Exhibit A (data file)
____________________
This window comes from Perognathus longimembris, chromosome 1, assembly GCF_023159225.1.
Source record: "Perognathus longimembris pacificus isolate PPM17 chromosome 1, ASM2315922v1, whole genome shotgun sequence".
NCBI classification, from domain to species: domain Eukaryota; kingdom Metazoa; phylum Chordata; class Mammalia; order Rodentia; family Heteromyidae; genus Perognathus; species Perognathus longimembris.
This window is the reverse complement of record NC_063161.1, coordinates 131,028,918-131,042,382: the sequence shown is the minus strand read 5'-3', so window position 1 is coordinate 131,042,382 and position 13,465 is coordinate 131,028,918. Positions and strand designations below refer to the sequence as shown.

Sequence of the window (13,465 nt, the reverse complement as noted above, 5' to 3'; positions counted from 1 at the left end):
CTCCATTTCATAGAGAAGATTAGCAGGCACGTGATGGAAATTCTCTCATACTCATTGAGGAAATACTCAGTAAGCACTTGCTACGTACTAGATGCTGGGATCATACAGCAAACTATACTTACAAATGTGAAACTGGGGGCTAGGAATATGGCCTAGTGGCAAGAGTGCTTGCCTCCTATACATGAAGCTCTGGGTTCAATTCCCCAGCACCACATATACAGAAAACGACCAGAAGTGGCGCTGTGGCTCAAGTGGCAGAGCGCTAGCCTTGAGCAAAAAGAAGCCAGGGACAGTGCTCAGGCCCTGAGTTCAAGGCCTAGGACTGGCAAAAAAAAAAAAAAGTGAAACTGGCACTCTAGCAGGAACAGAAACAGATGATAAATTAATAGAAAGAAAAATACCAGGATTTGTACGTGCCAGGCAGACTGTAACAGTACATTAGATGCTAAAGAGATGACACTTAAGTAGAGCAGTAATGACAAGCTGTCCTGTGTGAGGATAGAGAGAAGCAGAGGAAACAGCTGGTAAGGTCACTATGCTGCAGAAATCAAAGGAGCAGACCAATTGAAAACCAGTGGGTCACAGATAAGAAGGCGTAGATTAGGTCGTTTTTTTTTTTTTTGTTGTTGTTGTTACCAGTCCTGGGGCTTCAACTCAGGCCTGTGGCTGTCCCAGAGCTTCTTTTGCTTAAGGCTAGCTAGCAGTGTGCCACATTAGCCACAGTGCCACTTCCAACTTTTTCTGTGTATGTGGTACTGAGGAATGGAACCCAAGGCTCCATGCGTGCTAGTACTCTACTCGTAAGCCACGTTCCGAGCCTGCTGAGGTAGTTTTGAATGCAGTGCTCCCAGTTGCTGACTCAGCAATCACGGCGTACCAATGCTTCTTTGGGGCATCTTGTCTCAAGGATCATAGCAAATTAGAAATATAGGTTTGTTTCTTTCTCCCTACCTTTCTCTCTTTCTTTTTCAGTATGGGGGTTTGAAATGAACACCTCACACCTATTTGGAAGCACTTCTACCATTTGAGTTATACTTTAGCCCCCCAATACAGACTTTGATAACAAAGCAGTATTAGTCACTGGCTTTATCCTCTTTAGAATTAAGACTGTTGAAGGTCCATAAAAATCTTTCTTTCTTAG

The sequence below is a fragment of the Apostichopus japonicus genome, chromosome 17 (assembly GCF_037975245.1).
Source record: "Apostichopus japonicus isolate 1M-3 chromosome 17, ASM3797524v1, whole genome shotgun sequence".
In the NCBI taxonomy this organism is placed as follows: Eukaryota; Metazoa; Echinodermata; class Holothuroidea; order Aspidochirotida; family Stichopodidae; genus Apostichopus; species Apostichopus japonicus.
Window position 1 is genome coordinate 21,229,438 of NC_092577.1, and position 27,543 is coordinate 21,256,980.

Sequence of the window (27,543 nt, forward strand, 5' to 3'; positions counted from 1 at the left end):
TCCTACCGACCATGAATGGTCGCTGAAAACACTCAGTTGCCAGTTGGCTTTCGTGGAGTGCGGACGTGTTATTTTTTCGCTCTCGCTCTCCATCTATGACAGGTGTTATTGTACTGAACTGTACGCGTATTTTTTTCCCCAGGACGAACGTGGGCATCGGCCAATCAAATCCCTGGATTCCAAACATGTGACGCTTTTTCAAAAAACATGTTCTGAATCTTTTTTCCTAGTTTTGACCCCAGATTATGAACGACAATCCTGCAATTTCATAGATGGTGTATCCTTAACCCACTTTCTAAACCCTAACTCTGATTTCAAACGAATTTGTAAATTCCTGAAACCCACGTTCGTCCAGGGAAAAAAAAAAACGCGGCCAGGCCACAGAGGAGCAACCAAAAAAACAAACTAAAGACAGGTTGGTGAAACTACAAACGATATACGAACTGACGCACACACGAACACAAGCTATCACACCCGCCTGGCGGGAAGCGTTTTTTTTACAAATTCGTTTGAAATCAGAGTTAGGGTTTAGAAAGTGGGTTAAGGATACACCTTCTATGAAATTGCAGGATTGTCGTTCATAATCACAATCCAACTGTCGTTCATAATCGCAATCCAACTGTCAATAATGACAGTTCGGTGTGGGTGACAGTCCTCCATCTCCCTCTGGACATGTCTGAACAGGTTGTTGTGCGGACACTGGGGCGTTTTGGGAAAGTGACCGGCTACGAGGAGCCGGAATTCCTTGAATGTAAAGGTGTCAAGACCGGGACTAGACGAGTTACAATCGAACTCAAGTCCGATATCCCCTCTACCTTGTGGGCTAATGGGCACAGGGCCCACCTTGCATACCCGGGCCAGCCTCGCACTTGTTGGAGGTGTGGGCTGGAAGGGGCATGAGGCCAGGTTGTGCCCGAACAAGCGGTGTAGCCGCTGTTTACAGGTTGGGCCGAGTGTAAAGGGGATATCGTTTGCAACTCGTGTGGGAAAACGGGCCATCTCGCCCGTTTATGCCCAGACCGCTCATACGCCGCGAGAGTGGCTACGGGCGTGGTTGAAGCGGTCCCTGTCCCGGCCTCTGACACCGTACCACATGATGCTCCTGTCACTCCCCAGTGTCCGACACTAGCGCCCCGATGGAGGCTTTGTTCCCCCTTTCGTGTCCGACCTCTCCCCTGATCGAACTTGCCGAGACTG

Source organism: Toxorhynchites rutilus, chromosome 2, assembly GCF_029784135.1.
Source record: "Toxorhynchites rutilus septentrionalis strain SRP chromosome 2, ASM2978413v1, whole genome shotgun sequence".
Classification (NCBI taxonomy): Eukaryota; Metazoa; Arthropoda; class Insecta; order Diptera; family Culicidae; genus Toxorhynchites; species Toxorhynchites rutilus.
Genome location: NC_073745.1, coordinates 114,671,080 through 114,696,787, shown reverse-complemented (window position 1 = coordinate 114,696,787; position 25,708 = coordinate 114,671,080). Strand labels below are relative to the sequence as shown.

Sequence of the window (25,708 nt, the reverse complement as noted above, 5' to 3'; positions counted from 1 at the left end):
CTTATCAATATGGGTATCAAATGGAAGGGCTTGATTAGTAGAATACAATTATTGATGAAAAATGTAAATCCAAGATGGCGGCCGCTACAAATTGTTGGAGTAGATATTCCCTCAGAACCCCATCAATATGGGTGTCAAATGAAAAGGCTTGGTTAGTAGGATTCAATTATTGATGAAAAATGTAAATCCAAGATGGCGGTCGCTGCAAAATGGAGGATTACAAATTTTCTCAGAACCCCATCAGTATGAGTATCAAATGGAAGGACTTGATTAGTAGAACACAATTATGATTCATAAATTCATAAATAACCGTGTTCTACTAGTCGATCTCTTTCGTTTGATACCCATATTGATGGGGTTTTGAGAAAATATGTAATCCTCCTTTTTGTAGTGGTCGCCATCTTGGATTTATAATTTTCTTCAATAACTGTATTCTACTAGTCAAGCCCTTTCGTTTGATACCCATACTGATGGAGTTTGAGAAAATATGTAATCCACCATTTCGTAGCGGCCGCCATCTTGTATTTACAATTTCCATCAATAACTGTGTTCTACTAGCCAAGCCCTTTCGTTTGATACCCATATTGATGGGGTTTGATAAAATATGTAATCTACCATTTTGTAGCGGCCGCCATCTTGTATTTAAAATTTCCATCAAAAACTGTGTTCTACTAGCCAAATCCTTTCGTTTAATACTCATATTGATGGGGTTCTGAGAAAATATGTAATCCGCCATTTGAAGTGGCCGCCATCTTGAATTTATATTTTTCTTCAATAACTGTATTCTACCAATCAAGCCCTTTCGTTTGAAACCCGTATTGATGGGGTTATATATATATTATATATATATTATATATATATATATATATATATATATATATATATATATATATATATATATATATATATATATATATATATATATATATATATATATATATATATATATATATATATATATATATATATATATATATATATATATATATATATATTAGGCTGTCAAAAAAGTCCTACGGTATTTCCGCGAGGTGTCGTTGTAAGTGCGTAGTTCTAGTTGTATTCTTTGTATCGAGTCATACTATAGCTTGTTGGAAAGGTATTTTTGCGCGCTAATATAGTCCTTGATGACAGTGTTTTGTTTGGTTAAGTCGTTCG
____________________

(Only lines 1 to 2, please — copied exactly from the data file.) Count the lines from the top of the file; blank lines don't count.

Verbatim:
This window comes from Perognathus longimembris, chromosome 1, assembly GCF_023159225.1.
Source record: "Perognathus longimembris pacificus isolate PPM17 chromosome 1, ASM2315922v1, whole genome shotgun sequence".